Richland Marine Dies in Helicopter Crash - NBC Right Now/KNDO/KNDU Tri-Cities, Yakima, WA |

Richland Marine Dies in Helicopter Crash

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Sgt. Travis Pfister of Richland, WA pictured in 2005 with wife Jessica (SOURCE:  Purple Foxes) Sgt. Travis Pfister of Richland, WA pictured in 2005 with wife Jessica (SOURCE: Purple Foxes)
FILE:  CH-46 Helicopter FILE: CH-46 Helicopter

A Richland Marine has died in Iraq. 27 year old Sgt. Travis Pfister was on board a helicopter that crashed in Northwest Baghdad.

All seven military personnel on board died. Pfister was a 1997 graduate of Hanford High School. The Richland family says they were notified today of their son's death.

Seven Killed in Iraq Helicopter Crash

Pfister was reportedly on a U.S. Marine transport helicopter thatrcrashed in flames Wednesday in a field northwest of Baghdad, killing all seven people aboard, the U.S. military said. It was the fifth U.S. aircraft lost in less than three weeks and the latest sign of growing problems with aviation in Iraq.

A U.S. military statement gave no reason for the crash of the CH-46 Sea Knight, which went down near Fallujah in Anbar province, about 20 miles from Baghdad. However, at the Pentagon, three Marine Corps officials said the troop-transport helicopter was in flames when it went down, with the pilot appearing to attempt a hasty landing but losing control as the aircraft descended.

They said witnesses in nearby Marine aircraft saw the flames but saw no sign that it involved hostile fire.

An Iraqi air force officer, however, said the helicopter was downed by an anti-aircraft missile. He spoke on condition of anonymity because he was not authorized to release information.

An Iraqi farmer who lives about a half mile from the crash site said he heard a missile fired moments before the crash, which took place in an insurgent-infested region.

"The helicopter was flying and passed over us, then we heard the firing of a missile," the farmer, Mohammed al-Janabi, said. "The helicopter then turned into a ball of fire. It flew in a circle twice and then went down."

Associated Press Television video showed the flaming wreckage lying in a field in front of a cluster of mud homes. A dense plume of black smoke rose over the remains. The Marine officials suspected the fire was caused by a mechanical problem, the officials said. They spoke on condition of anonymity because the investigation was ongoing.

In a statement posted on an extremist Web site, an al-Qaida-linked group, the Islamic State in Iraq, claimed it shot down the helicopter, which it described as a Chinook - an Army helicopter which resembles a Sea Knight.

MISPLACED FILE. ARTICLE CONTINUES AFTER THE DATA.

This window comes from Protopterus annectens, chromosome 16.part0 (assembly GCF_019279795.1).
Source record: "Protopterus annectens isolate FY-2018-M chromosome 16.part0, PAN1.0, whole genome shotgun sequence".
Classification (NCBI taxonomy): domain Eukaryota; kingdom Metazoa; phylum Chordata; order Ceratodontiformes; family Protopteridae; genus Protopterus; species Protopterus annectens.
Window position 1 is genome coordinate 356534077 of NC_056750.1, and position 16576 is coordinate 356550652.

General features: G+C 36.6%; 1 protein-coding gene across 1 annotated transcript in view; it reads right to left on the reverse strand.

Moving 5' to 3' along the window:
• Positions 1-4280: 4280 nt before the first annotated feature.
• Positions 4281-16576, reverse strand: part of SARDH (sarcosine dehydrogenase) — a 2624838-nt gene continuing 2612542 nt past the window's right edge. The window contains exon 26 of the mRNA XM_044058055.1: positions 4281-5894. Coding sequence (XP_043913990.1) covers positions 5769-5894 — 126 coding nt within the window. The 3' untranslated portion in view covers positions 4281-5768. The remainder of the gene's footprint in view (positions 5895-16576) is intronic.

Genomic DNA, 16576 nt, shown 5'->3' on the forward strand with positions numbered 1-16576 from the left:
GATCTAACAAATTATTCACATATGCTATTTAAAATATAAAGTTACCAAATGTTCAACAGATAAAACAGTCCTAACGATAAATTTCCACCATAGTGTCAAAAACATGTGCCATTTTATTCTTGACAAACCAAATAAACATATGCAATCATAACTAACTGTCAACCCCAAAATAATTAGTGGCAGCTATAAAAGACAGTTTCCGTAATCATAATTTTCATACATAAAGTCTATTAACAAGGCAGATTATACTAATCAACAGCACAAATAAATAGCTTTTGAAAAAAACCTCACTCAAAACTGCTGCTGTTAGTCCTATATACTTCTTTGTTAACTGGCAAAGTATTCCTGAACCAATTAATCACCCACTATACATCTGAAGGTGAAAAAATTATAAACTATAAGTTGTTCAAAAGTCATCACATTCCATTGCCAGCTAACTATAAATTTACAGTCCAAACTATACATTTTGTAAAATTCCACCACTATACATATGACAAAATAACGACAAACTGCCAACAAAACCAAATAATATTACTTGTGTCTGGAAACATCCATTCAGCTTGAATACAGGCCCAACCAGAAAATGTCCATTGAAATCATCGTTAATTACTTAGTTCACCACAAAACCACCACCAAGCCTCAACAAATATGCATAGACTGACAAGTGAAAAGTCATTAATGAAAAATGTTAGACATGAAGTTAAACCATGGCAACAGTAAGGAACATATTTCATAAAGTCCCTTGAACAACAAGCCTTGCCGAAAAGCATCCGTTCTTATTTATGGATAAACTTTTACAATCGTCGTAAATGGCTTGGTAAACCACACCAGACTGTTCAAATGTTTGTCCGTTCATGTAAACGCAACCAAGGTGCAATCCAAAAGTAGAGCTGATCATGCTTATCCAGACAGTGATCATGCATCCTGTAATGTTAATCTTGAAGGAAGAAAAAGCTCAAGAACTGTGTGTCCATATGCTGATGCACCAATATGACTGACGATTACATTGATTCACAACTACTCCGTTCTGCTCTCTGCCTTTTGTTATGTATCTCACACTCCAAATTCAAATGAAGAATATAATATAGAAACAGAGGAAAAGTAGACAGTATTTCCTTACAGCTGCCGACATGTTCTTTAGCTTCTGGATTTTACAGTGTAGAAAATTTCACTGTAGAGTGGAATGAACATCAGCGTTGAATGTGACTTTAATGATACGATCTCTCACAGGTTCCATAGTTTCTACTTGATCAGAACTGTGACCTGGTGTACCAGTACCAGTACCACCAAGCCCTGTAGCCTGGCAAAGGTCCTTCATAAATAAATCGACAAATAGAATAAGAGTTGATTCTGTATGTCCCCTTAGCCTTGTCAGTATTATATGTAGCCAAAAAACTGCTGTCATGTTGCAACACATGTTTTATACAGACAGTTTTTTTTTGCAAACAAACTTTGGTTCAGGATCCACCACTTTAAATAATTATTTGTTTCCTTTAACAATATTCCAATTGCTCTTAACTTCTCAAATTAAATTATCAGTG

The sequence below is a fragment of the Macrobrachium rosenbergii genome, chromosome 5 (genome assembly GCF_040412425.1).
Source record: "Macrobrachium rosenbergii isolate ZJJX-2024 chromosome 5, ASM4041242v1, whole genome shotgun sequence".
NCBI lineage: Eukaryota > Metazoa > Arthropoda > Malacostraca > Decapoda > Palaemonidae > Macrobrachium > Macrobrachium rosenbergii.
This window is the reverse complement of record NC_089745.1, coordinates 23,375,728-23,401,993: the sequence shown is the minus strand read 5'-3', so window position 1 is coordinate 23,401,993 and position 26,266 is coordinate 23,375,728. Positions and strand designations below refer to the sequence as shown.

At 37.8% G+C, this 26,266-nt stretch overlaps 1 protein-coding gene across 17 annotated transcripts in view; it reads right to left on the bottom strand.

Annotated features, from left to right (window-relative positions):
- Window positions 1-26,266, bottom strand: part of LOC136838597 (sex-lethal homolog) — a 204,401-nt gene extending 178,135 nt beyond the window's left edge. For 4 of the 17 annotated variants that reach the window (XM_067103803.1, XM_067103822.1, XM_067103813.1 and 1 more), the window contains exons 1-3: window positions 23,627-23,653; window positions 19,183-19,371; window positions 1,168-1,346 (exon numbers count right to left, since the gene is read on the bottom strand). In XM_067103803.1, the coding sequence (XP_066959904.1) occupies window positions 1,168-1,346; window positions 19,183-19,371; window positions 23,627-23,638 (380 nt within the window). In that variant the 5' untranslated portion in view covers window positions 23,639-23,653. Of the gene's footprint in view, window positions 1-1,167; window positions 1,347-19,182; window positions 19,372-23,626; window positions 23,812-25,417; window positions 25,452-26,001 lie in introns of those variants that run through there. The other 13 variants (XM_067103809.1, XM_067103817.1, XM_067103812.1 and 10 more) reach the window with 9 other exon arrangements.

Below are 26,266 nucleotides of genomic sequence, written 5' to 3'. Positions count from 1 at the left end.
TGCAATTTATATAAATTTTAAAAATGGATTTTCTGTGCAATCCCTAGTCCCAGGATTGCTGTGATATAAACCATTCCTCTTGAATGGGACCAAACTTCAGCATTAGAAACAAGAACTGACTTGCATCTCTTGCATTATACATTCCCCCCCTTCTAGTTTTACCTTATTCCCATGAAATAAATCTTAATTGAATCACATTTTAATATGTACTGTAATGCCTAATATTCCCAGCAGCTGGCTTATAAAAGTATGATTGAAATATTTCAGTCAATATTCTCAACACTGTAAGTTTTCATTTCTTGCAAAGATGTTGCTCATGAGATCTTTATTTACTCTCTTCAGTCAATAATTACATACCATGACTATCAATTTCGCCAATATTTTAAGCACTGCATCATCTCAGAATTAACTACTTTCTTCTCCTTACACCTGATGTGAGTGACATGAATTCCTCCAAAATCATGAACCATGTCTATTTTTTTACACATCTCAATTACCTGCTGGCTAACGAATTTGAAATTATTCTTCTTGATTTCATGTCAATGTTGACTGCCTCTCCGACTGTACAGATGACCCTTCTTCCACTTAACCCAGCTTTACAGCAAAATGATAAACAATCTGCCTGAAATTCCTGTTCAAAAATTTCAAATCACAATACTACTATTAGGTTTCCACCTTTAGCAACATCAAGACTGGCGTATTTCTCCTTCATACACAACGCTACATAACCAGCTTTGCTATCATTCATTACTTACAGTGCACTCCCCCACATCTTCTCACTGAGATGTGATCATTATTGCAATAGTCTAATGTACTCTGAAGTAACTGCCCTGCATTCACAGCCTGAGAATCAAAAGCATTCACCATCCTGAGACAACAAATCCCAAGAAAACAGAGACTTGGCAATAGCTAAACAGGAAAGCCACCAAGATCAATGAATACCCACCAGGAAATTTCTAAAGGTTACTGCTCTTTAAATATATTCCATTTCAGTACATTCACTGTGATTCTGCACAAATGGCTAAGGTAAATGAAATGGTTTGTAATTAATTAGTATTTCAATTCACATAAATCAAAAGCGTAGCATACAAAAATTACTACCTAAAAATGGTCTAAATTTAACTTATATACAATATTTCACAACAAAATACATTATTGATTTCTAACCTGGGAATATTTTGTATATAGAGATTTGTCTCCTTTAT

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CH-46 Helicopter Criticzed

But critics have long urged the military to replace the CH-46, which was introduced in 1964 at the start of the Vietnam War. In 2001, retired Col. Frank Jensen wrote in Defense News that the Marines should replace the CH-46 but cannot because of budget limitations.

Regardless of the cause, the latest crash adds urgency to a U.S. military review of flight operations in Iraq, including whether insurgents have perfected skills in attacking U.S. planes.

The latest crash occurred five days after a U.S. Army Apache helicopter went down in a hail of gunfire north of Baghdad. Three other helicopters - two from the Army and one operated by an American security firm - also have crashed since Jan. 20. A total of 20 Americans were killed in those four crashes.

Sgt. Pfister a member of the "Purple Foxes"

Pfister was a member of the "Purples Foxes" air unit serving in Iraq.  According to a website maintained by family of unit members, as reported by one of the units members:

"The HMM-364 Purple Fox squadron is an Assault Support Air Casevac unit. That means when a solider or civilian becomes a casualty or injured they gear up and run to the helicopter. In less than 7 minutes they are in the air and usually at the scene within 20 minutes. 20 minutes can make a huge difference to a wounded solider. Unlike popularized Red Cross helicopters that land in safe areas to load the wounded, the Purple Foxes fly into zones regardless of enemy activity or threat. This has given them the reputation of "Give A Shit", as they do whatever it takes to save or support the troops. This support is 24/7 and is considered a "cannot fail" mission as the ground troops rely on the speed and fire support needed to tend to the wounded. Ground troops rely on the speed and air support of the Foxes to complete their jobs."